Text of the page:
I woke to a good four or five inches of new snow. Fortunately, Luke and Elyse, a couple from the congregation invited me out to their home in the countryside for some snowshoeing. That was a lot of fun, and also hard work. We took turns breaking trail and walked along a frozen creek in their back yard, which is near the University of Alaska campus. Elyse and Luke offered some terrific conversation, too. Luke is planning to run for mayor this fall, and is currently sits on the county commission. Elyse was an Alaska delegate to the Democratic convention in Denver this past summer, and her brother David serves in the Alaska state legislature. They are, obviously, well-connected to the politics of the state, which they tell me are less monolithic than it appears at first glance, especially judging by Sarah Palin. Until the mid-1970s, Alaska was, apparently, a Democratic leaning state. The huge infusion of oil pipeline money changed that. But there are still a good number of progressives, especially baby boomers who came here in the late sixties and early seventies, seeking a new way of life.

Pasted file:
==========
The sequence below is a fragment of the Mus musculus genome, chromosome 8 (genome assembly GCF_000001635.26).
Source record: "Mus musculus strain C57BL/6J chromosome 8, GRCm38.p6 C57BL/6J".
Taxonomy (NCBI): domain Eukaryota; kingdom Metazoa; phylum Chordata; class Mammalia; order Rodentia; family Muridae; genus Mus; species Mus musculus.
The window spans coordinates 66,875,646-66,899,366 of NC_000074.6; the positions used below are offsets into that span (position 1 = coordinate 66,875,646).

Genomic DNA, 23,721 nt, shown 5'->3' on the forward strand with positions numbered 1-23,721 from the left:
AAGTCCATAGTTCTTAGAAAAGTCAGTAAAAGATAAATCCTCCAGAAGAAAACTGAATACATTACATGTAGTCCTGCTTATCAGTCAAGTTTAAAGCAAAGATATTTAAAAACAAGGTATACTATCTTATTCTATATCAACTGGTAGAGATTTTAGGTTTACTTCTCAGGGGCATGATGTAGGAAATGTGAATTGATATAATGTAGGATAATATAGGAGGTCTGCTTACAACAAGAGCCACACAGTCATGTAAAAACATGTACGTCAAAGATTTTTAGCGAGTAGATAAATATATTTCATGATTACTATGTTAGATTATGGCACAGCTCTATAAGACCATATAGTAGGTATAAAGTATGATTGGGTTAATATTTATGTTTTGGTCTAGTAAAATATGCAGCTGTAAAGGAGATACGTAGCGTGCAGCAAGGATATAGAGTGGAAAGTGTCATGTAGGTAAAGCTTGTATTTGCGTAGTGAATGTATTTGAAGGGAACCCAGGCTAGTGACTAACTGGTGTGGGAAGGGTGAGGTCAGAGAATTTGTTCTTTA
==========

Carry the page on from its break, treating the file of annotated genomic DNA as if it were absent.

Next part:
Later this evening, I spoke at the Farthest North Jewish Film Festival, after a showing of "The Counterfeiters." There was a sell out crowd at the site, a combination bar/theater named the Blue Loon--kind of a rougher version of The Flicks, which sells a lot more beer than Charadonay.
When I emerged from the film and discussion, the snow had stopped and the night was crystal clear, so I had high hopes of seeing the aurora. I drove ten miles out of town to an overlook on the Steese Highway. Parked there, I ran into a lot of local teens partying. And a night sky filled with stars and a gorgeous crescent moon. But no aurora. This seems to be the theme of my travels these days: no entrance into the inaguration despite my ticket, no northern lights despite a clear winter night. Thankfully, when I get to Nepal, I'm pretty confident that the Himalayas will still be there.